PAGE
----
CULTURE & PEOPLE. When I first arrived in Arlington, I decided to go exploring to replenish my energy. What I thought would be a three-mile walk/run turned into an all-day adventure. I walked in the residential area and the W & OD trail for 3-4 hours–countless people were using the trail to ride bikes, have picnics, walk, run, and play sports. This city cares far more about health and intelligence than image; image is not a god in that city. What?! This exists?! Apparently, so!
Now on to the even greater joys not anticipated! When one peruses the IJM website it doesn’t take long to recognize the excellence and integrity of the organization, but it hardly taps into how incredible these people are in word and deed. Every presentation was filled with insight as to why they do what they do and how it fits into the mission and values of IJM; this is truly a value-informed and mission-bound organization. You’ll learn more about this shortly. On day one, I road the elevator with the infamous Gary Haugen (CEO/Founder of IJM)! His hair looks even crazier in person! Haha! Their main values from which ALL objectives and standards stem from are: to be Christian, professional, and a bridge-builder. For example, in being a bridge-builder, instead of having an adversarial relationship with the government, IJM builds relationships with government officials to influence the structure and execution as it relates to the rule of law and thereby championing the government, and not the NGO. Come to find out, the city of my deployment is one of the offices in the field where IJM has a structural transformation project up and running, meaning IJM has assessed their relationship with the government and either by invitation or evaluation, they have the government as a captive audience because of their repetitious credibility. Brilliant, right? This is only the beginning.
TAKEAWAY. I could go on and on about how much I respect the operation and effectiveness of IJM, but I wanted to share one point I took away from this week on a personal level. My working framework of what it means to be ‘on mission’ with God primarily came from a private Christian college where I studied Theology with all the guys who were going into vocational ministry, so when the Lord began to whisper something different from this I was caught off-guard. I never assumed I would be in vocational ministry but still, it’s almost as if I didn’t know what else to do. A cultural observation I’ve made of the deep south is if you’re madly in love with the Father you go into vocational ministry, period, but now I know it’s a narrow, unexamined assumption.
This assumption was so real to me, that for me not to pursue vocational ministry was to be a person who automatically was pursuing the American dream. Eventually, I came to understand that it wasn’t about my role/occupation per se–since all roles are a means to the same end–but about how God was directing me to express dependence upon him. I had only seen people express their passion and dependence upon God through ministry roles- what a limited scope of what it means to spend yourself on people! And so . . . I understood. From there, I conceived a desire to work with the marginalized in a professional role through Proverbs 31:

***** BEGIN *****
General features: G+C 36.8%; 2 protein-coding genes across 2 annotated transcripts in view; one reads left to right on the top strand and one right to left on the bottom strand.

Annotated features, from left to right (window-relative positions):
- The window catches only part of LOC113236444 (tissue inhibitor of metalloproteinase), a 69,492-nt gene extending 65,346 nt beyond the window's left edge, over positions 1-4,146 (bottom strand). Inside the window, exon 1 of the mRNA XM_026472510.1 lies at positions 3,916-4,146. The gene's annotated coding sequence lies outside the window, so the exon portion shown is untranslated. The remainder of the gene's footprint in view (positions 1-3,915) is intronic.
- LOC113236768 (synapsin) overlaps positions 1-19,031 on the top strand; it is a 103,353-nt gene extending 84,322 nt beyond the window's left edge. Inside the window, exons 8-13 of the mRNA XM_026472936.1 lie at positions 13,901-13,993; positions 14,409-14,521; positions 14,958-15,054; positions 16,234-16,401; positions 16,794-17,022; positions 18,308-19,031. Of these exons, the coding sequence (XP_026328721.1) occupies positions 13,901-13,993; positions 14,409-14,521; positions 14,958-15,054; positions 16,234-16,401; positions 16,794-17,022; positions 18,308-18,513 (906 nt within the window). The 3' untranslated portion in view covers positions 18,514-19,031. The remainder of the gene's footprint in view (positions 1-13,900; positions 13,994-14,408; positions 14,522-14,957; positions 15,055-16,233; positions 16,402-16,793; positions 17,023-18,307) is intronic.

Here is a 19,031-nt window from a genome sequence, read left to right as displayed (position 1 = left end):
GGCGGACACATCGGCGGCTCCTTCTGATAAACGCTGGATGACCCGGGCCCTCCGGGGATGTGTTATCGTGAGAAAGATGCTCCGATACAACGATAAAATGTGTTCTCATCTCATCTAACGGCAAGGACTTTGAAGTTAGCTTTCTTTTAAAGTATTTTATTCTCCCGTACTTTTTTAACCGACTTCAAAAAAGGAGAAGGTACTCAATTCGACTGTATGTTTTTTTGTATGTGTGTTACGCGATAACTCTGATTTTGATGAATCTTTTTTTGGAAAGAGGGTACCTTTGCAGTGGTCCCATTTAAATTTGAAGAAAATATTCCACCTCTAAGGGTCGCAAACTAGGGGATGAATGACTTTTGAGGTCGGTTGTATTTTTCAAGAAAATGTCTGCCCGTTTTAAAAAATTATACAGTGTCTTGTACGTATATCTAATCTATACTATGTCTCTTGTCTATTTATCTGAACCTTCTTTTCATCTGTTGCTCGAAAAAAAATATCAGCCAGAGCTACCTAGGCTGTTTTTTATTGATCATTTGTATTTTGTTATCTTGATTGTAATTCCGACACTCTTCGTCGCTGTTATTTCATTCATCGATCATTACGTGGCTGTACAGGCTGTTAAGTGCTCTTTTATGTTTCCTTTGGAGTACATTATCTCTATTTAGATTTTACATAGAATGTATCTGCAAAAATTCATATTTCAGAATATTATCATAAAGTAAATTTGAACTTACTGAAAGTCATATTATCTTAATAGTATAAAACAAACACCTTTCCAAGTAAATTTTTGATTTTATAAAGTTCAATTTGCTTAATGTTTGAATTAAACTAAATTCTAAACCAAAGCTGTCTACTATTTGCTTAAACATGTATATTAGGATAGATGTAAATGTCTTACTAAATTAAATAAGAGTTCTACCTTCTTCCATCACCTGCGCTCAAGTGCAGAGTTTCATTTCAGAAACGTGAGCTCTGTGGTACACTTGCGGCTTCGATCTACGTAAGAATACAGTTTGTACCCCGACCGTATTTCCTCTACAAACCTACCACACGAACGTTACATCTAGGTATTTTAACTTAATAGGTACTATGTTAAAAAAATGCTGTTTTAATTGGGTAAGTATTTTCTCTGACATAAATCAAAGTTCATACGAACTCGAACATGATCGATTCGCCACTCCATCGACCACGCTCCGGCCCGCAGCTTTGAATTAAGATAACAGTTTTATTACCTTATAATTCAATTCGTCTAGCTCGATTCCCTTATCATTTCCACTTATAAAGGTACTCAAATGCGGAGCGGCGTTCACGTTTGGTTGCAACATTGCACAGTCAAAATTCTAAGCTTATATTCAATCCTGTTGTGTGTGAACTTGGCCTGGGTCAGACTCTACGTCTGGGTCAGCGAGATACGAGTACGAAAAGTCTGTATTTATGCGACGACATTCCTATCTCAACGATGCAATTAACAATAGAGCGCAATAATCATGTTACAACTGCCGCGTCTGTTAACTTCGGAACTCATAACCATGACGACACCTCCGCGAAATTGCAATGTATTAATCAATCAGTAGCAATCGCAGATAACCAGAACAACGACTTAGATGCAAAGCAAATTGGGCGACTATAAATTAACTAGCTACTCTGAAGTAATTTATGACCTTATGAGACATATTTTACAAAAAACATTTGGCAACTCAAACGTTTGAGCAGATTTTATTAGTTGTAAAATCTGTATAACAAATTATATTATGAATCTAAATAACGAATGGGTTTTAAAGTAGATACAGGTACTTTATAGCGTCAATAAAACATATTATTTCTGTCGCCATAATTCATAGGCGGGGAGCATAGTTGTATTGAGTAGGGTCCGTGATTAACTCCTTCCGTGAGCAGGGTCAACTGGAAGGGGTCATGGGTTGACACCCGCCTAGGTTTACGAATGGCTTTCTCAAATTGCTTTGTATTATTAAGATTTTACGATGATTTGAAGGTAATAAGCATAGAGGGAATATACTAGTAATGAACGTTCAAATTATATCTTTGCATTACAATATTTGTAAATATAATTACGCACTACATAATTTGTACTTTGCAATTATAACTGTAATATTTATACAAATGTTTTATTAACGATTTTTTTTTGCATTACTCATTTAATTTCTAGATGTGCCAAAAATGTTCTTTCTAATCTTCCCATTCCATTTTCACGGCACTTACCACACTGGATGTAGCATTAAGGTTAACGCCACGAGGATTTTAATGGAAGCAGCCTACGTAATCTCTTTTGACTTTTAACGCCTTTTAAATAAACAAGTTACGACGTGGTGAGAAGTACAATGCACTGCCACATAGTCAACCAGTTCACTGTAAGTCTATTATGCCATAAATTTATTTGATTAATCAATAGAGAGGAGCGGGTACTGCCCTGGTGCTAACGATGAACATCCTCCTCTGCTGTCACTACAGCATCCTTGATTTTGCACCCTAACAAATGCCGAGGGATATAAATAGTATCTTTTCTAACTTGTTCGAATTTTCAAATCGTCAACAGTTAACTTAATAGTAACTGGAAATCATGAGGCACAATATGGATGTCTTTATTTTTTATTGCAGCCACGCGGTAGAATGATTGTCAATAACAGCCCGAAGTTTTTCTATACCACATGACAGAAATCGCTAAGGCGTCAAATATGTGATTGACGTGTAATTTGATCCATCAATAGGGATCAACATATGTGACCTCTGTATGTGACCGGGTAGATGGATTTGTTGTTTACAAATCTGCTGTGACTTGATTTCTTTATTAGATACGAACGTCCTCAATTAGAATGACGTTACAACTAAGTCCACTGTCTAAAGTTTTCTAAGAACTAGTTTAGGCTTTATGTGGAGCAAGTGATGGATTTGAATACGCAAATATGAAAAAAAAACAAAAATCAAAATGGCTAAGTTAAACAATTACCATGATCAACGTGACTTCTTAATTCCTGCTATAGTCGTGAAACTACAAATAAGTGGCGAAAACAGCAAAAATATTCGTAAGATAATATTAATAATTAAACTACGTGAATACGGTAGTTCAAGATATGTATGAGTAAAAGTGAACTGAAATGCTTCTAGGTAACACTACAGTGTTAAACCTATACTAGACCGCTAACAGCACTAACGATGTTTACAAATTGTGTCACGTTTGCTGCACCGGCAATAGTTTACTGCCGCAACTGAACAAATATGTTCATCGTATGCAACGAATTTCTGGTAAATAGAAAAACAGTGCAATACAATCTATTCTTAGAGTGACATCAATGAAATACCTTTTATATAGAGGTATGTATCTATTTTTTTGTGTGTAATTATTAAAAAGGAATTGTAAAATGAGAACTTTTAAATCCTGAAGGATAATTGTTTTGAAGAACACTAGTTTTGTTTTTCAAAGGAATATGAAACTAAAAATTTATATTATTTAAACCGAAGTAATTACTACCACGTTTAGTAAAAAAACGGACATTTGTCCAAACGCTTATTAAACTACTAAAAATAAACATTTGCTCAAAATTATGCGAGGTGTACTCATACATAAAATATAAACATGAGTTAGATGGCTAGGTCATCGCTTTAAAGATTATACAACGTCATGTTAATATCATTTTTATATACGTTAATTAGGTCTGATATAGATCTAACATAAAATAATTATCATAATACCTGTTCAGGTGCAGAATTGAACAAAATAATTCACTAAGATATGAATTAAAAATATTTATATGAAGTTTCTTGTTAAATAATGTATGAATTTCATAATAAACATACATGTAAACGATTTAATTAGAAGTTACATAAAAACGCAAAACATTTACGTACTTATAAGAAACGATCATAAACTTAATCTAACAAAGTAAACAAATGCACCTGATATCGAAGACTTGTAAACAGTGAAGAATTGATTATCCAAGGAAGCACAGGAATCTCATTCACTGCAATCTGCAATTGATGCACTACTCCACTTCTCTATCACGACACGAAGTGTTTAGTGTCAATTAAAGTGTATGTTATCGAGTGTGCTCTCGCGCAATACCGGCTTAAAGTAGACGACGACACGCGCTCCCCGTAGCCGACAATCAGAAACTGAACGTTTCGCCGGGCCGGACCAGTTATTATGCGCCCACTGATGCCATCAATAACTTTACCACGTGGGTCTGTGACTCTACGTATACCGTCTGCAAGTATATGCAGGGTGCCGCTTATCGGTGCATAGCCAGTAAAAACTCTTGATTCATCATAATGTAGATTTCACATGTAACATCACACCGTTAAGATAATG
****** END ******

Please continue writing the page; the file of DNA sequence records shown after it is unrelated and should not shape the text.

“Open your mouth for the mute, for the rights of all who are destitute. Open your mouth, judge righteously, defend the rights of the poor and needy.” (vv. 8,9)
I began grad school and thrived in the professional environment with absolute confidence I was heading in the right direction. And, after this week with IJM staff I have even more assurance that, for this season (and maybe for my entire life), I’m to be a professional and not employed by the church. Here’s why I say that: billions and billions of dollars is spent on proselytizing each year along with relief and development, but a fraction is spent on oppression- doing something about the hand of the oppressor. So, let’s say an African widow’s land and all her possessions are stolen from her after her husband passes away and your organization goes in and feeds her for two months, gives her a stipend to live off of, shares the gospel with her, and even builds her a new house. What’s going to happen to her? Well, the bullies are just going to come again and steal everything you just gave her. Since the perpetrator was not held accountable all those efforts are nearly wasted simply because the law does not work to protect the poor. Hence the reason why IJM’s mission entails working with the local governments so that the law will secure long-term freedom for the poor so that the poor can enjoy the gifts God has given them namely (IJM), “life, liberty, dignity and the fruits of their love and labor.”
Now that these connections have been made with headquarters staff in DC and I have been taught further about the malicious and intentionally-violent nature of injustice, the sense of urgency and purpose in going to South Asia is undeniably staring me down and as I reflect on these, I have taken away greater wisdom, greater responsibility, and empowerment to stare back with confidence: I’m going to show up.
“Give justice to the poor and orphan; uphold the rights of the oppressed and the destitute. Rescue the poor and the helpless; deliver them from the grasp of evil people.” (Psa. 82:3,4)